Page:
To what extent should a party be required to disclose additional documents as a condition of being permitted to replace an expert witness?

Ted Lowery

The case

Allen Tod Architecture Ltd (in liquidation) vs Capita Property and Infrastructure Ltd (previously known as Capita Symons Ltd). Before His Honour Judge David Grant in the Technology and Construction Court. Judgment delivered 26 August 2016.

The facts

During 2006 Allen Tod Architecture (ATA) was engaged by Barnsley Metropolitan Borough Council to provide construction management services in connection with the renovation of Barnsley Civic Hall.

ATA appointed Capita Symons, subsequently Capita Property and Infrastructure Limited, to provide structural engineering services.

The project was delayed as result of significant structural problems and in 2009 Barnsley issued letters of claim against ATA and Capita. ATA subsequently paid Barnsley around £2m in settlement of arbitration proceedings and claimed this sum from Capita. 

During 2013 ATA commenced court proceedings against Capita. In September 2014 ATA instructed a structural engineering expert (referred to in the judgment as Expert A). On 19 December 2014 Expert A produced some written notes on the issues and on 6 July 2015 he provided a summary of his views, described as a “preliminary report”. 

During January 2016 ATA issued a supplementary letter of instruction to Expert A who produced a draft report on 12 February 2016. 

Following an unsuccessful mediation on 12 April 2016 ATA decided that because of Expert’s A’s inability to properly manage the documents and express his views with clarity, a new structural engineering expert - Professor John Roberts - should be retained. During June 2016 ATA served Professor Roberts’ report and provided Capita with the letters of instruction issued to Expert A in September 2014 and January 2016 and Expert A’s draft report dated 12 February 2016.

Capita requested that ATA disclose additional documents in the following categories: 

  • Expert A’s notes on the issues provided on 19 December 2014
  • The “preliminary report” provided by Expert A on 6 July 2015
  • Any documents in which Expert A provided his views prior to the mediation on 12 April 2016.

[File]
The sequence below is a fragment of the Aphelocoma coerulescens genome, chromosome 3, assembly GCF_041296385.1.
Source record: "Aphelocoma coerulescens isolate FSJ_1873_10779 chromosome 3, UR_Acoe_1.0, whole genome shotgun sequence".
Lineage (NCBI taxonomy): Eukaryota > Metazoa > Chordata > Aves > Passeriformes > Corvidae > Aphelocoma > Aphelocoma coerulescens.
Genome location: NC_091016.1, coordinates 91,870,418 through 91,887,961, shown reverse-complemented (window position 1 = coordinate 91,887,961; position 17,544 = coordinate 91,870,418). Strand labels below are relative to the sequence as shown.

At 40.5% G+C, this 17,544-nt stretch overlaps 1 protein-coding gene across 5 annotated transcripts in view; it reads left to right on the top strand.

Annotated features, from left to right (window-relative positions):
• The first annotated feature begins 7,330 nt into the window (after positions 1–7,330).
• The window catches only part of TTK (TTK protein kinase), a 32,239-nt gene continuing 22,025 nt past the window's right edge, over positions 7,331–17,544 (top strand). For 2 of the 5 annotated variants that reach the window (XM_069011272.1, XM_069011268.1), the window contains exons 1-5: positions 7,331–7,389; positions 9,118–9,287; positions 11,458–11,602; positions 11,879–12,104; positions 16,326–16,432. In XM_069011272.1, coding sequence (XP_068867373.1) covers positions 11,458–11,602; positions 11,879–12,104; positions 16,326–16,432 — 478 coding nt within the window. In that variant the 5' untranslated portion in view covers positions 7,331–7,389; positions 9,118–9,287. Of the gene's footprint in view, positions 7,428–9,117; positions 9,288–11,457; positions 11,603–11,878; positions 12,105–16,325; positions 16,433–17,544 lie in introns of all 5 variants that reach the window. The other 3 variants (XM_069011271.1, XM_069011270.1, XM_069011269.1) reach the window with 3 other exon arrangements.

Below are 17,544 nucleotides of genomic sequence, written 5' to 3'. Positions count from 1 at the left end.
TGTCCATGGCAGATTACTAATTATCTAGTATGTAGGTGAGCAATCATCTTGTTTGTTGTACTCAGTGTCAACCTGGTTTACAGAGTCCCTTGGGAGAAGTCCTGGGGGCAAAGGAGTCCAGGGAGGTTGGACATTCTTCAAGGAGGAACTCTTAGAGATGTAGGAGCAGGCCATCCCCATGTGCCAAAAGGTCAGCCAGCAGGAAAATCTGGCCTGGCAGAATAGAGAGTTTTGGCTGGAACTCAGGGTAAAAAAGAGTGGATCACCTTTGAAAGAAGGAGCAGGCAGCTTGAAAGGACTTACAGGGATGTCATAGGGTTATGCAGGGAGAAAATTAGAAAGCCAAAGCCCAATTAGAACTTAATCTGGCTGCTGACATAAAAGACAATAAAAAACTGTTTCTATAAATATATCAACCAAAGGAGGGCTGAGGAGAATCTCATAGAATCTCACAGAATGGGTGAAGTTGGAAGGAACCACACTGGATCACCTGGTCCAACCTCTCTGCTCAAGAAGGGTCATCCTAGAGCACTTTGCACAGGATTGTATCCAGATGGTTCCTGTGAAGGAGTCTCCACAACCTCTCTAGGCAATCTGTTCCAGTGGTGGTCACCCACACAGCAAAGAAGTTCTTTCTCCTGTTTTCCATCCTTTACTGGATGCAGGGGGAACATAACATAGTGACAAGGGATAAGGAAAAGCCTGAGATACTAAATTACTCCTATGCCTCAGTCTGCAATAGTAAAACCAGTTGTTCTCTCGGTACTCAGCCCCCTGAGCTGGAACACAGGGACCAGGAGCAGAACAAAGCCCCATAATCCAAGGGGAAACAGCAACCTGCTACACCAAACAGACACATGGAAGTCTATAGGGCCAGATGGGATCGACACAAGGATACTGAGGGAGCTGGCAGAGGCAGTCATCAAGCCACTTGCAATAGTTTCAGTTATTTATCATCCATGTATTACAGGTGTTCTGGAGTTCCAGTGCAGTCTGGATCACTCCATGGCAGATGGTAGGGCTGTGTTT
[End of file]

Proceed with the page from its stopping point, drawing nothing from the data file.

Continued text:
ATA resisted Capita’s requests on three grounds:

  • That the documents were privileged
  • That sufficient material had been disclosed to provide a proper basis for the court to permit Professor Roberts’ evidence to be heard so that it was not necessary or proportionate to order the disclosure of any further material as a condition of such permission
  • Where the reasons for seeking the replacement of Expert A were administrative rather than as a result of him expressing unfavourable views, this was not an instance of “expert shopping”. 

The issue

Should ATA be required to disclose additional documents as a condition of being permitted to adduce expert evidence from Professor Roberts? 

The decision

On ATA’s first ground the judge found that there was no difference in substance between a final/signed Part 35 expert’s report (which would ordinarily be served as evidence) and other documents in which an expert had set out the substance of his/her opinions (which would ordinarily remain privileged).

The general principle was that disclosure of the first expert’s reports and written opinions was part of the price that had to be paid to secure permission to call a new expert.

Thus if it wished to rely upon the evidence from Professor Roberts, ATA would be required to waive privilege in any documents in the three categories identified by Capita. 

Regarding the second ground the judge agreed with Capita’s submission that the court’s power was not confined to requiring disclosure only of Expert A’s final/signed report but also extended to any earlier draft or provisional report and any other documents in which Expert A had expressed his opinions on the issues. 

On the third ground, the judge considered that this was not a case of “expert shopping” or if it was it was only so to a faint degree. 

Nevertheless, even where ATA was apparently not trying to obtain a more favourable opinion, it was still necessary for ATA disclose all documents in which Expert A had expressed his views in writing as a condition of being granted permission to rely upon the evidence of Professor Roberts.


The court will exercise its powers to control expert evidence in a manner that discourages “expert shopping” (changing experts for reasons of convenience).

Applications to change experts will be considered on a case-by-case basis but the usual rule is that any reports prepared by the first expert must be disclosed to the other side as a condition of the court exercising its discretion to admit evidence from a new expert.

This judgment confirms that irrespective of the motivation for wanting to change experts, the “reports” to be disclosed will usually extend to all documents in which an expert has expressed his or her opinions in writing, to include notes and draft and preliminary reports.

Ted Lowery is a partner in Fenwick Elliott